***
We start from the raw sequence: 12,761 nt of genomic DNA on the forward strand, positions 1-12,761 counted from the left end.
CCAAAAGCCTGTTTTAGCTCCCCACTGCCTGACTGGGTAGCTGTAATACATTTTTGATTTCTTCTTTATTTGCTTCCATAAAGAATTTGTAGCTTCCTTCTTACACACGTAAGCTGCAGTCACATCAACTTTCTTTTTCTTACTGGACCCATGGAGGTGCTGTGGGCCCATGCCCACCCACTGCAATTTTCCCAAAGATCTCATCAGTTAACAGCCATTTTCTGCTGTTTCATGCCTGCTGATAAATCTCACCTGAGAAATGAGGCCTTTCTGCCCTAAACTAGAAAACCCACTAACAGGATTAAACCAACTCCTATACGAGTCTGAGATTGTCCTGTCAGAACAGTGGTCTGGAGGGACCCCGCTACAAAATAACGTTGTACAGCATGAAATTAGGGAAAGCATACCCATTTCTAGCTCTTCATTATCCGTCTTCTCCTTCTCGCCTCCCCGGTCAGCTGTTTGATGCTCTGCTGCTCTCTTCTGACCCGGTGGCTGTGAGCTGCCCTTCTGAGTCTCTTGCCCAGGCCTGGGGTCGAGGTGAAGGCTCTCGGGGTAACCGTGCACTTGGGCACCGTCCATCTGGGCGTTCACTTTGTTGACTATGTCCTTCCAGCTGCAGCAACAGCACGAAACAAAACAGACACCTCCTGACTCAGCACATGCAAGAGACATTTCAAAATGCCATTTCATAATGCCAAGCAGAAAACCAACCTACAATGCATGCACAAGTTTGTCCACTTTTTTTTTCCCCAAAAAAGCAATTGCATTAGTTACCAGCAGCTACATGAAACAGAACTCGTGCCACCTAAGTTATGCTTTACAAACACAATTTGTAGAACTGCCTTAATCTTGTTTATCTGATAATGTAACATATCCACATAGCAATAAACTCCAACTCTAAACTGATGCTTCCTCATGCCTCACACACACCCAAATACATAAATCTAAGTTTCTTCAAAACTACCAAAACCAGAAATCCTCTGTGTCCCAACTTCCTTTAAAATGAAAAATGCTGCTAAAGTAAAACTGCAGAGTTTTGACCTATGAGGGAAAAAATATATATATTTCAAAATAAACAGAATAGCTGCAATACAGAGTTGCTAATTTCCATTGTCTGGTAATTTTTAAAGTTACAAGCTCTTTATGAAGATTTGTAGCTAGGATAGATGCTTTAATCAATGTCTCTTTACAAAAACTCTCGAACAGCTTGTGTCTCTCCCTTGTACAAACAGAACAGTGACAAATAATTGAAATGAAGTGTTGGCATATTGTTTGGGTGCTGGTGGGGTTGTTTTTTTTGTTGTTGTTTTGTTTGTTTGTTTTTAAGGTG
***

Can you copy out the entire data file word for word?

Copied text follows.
We start from the raw sequence: 12,761 nt of genomic DNA on the forward strand, positions 1-12,761 counted from the left end.
CCAAAAGCCTGTTTTAGCTCCCCACTGCCTGACTGGGTAGCTGTAATACATTTTTGATTTCTTCTTTATTTGCTTCCATAAAGAATTTGTAGCTTCCTTCTTACACACGTAAGCTGCAGTCACATCAACTTTCTTTTTCTTACTGGACCCATGGAGGTGCTGTGGGCCCATGCCCACCCACTGCAATTTTCCCAAAGATCTCATCAGTTAACAGCCATTTTCTGCTGTTTCATGCCTGCTGATAAATCTCACCTGAGAAATGAGGCCTTTCTGCCCTAAACTAGAAAACCCACTAACAGGATTAAACCAACTCCTATACGAGTCTGAGATTGTCCTGTCAGAACAGTGGTCTGGAGGGACCCCGCTACAAAATAACGTTGTACAGCATGAAATTAGGGAAAGCATACCCATTTCTAGCTCTTCATTATCCGTCTTCTCCTTCTCGCCTCCCCGGTCAGCTGTTTGATGCTCTGCTGCTCTCTTCTGACCCGGTGGCTGTGAGCTGCCCTTCTGAGTCTCTTGCCCAGGCCTGGGGTCGAGGTGAAGGCTCTCGGGGTAACCGTGCACTTGGGCACCGTCCATCTGGGCGTTCACTTTGTTGACTATGTCCTTCCAGCTGCAGCAACAGCACGAAACAAAACAGACACCTCCTGACTCAGCACATGCAAGAGACATTTCAAAATGCCATTTCATAATGCCAAGCAGAAAACCAACCTACAATGCATGCACAAGTTTGTCCACTTTTTTTTTCCCCAAAAAAGCAATTGCATTAGTTACCAGCAGCTACATGAAACAGAACTCGTGCCACCTAAGTTATGCTTTACAAACACAATTTGTAGAACTGCCTTAATCTTGTTTATCTGATAATGTAACATATCCACATAGCAATAAACTCCAACTCTAAACTGATGCTTCCTCATGCCTCACACACACCCAAATACATAAATCTAAGTTTCTTCAAAACTACCAAAACCAGAAATCCTCTGTGTCCCAACTTCCTTTAAAATGAAAAATGCTGCTAAAGTAAAACTGCAGAGTTTTGACCTATGAGGGAAAAAATATATATATTTCAAAATAAACAGAATAGCTGCAATACAGAGTTGCTAATTTCCATTGTCTGGTAATTTTTAAAGTTACAAGCTCTTTATGAAGATTTGTAGCTAGGATAGATGCTTTAATCAATGTCTCTTTACAAAAACTCTCGAACAGCTTGTGTCTCTCCCTTGTACAAACAGAACAGTGACAAATAATTGAAATGAAGTGTTGGCATATTGTTTGGGTGCTGGTGGGGTTGTTTTTTTTGTTGTTGTTTTGTTTGTTTGTTTTTAAGGTG